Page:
Think of a significant event in your life that you found stressful. Now, try to remember what you were thinking at that time. If you look back on it now, you may recall having some of these same questions as an 8th grader, moving on to high school. Wouldn’t it be nice if you received some freshman advice back then?
Of course, a lot has changed since you were in that position. The technology students use today, for example, has already begun to re-shape the classroom experience.
Let’s talk about parenting advice on how to prepare for high school in this blog post whether you are enrolling them in private or public school.
Tip no. 1: Remind your freshman that they grow at their own pace.
The transition to high school means your freshman is going to encounter a lot of new people.
If your high schooler has a particular talent or skill that they feel is unique to them, they may be in for a shock when they find that there is at least one other person who seems to do it better.
If you notice your high schooler’s dismay at this discovery, remind them that it’s not important what others are doing. What’s important is that they are setting goals for themselves and doing their best to reach them. They can always set more goals like learning a new language or joining the student government to develop leadership skills. They will be needing this advice to survive their first year of high school.
Tip no. 2: Teach them how to cultivate relationships.
Social interaction benefits your student’s psychological health, but it expands its network at an early age. It is never too early for your child to start building their network.
Follow these 2 steps:
- Ask your freshman if they’ve met anyone new.
- Suggest that they invite them over to study or for dinner
Continue to do this as your kid encounters new potential relationships. Being supportive and providing a comfortable place for these relationships to thrive will play more of a role than your teen may ever realize.
Tip no. 3: Help your freshman plan for a bright future
In their freshman year, your teen will start building the foundation for their college admissions, including their high school GPA. You may have your schedule dialed in by now, but high schoolers are generally not such great planners. So help your student develop a plan on how to prepare for high school!
1. Have them pick a goal for the year and the semester.
These are goals that can’t be achieved in one step. For example, a semester (or “quarter” goal) might be “Apply to UC Berkeley”, and a year goal might be “Get accepted to UC Berkeley. “
2. To reach these goals, help them develop smaller, SMART goals.
Think of these goals as the stepping stones leading up to the bigger ones. The bigger goals (year and semester) won’t be achieved without these
3. Check-in with them regularly to see where they are at with their goals.
The process of breaking down big goals into baby steps can go on forever. The point is that your teenager will have actionable tasks to complete with an end goal in mind.
Tip no. 4: Encourage your freshman to get involved
Extracurriculars are important for more than one reason.
- They help your student connect with other students.
- They cultivate interests in your student (this will help them decide what major and career they want to pursue).
- They are the cherry-on-top of your student’s college application.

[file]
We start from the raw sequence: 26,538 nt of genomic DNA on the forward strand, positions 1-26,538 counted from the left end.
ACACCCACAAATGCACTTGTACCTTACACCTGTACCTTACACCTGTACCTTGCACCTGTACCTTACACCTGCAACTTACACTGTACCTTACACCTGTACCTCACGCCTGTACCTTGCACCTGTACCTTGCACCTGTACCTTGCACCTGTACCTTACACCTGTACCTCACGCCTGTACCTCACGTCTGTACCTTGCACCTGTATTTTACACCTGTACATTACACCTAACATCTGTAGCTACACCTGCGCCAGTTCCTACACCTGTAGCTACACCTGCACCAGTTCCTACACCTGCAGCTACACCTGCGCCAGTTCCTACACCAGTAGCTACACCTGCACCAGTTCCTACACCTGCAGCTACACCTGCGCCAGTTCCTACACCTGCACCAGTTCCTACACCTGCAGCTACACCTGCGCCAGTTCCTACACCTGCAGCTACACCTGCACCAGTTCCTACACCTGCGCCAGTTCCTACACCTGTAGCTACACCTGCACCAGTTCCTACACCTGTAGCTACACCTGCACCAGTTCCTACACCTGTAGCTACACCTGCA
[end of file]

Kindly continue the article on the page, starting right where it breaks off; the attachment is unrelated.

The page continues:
Once you have a good idea of what motivates your teen, you can help them look for clubs and local organizations to get involved with.
Tip no. 5: Meet with their counselor
High school counselors and advisors’ job is to help your student succeed.
They can help you navigate tricky class schedules and give you helpful information for different exams your student will need to take, like the SAT or ACT.
- Look on the High School website to find contact information for their advising office.
- Call the office and set up an appointment that both you and your student can attend.
Before the meeting, sit down with your student and make a list of the questions you have for the advisor.
Bring the list with you and something to take notes with — this way, you won’t forget anything important, and you can make sure all your questions are answered!
Tip no. 6: Introduce your freshman to a thesaurus app
Have you ever been reading a book to find that at the end of a page, you can’t remember any of what you JUST read?
It’s as if you were reading in your sleep! What happened was that your brain hit too many gaps in understanding.
By introducing your child to one of many different thesaurus apps, they can get into a habit of looking up words they don’t understand, and they will struggle less in their studies as a whole.
Tip no. 7: Enroll your freshman in a course on digital citizenship
In today’s world, technology has become more and more integrated into our lives. However, we aren’t born with the knowledge of how to use it properly.
Because your student’s online identities and college admissions are affected by the things they post on social media and the internet, make sure they know how to navigate safely and responsibly online. This is another important thing to consider on how to prepare for high school.
Teaching Digital Citizenship is one free, online program that offers a self-paced, 1-hour course on the following topics:
- Digital literacy & Ethics
- Inappropriate Content
- Online Sexual Solicitation
- Online Privacy
Not only is this course helpful for your student, but YOU can take it too.
Tip no. 8: Explain that emotional pain is normal
Since high schoolers are technically not grown up yet, they may experience significant emotional pain in their freshman year that they are not quite ready to face. Explaining that these things are normal would help them move on from it quickly.
For instance, if they had their first heartbreak, you could tell them that it is a natural part of growing up and that they will be able to find someone better. If they had a misunderstanding with their friends or classmates, remind them that life is not always easy and they really had to go through such stuff to learn.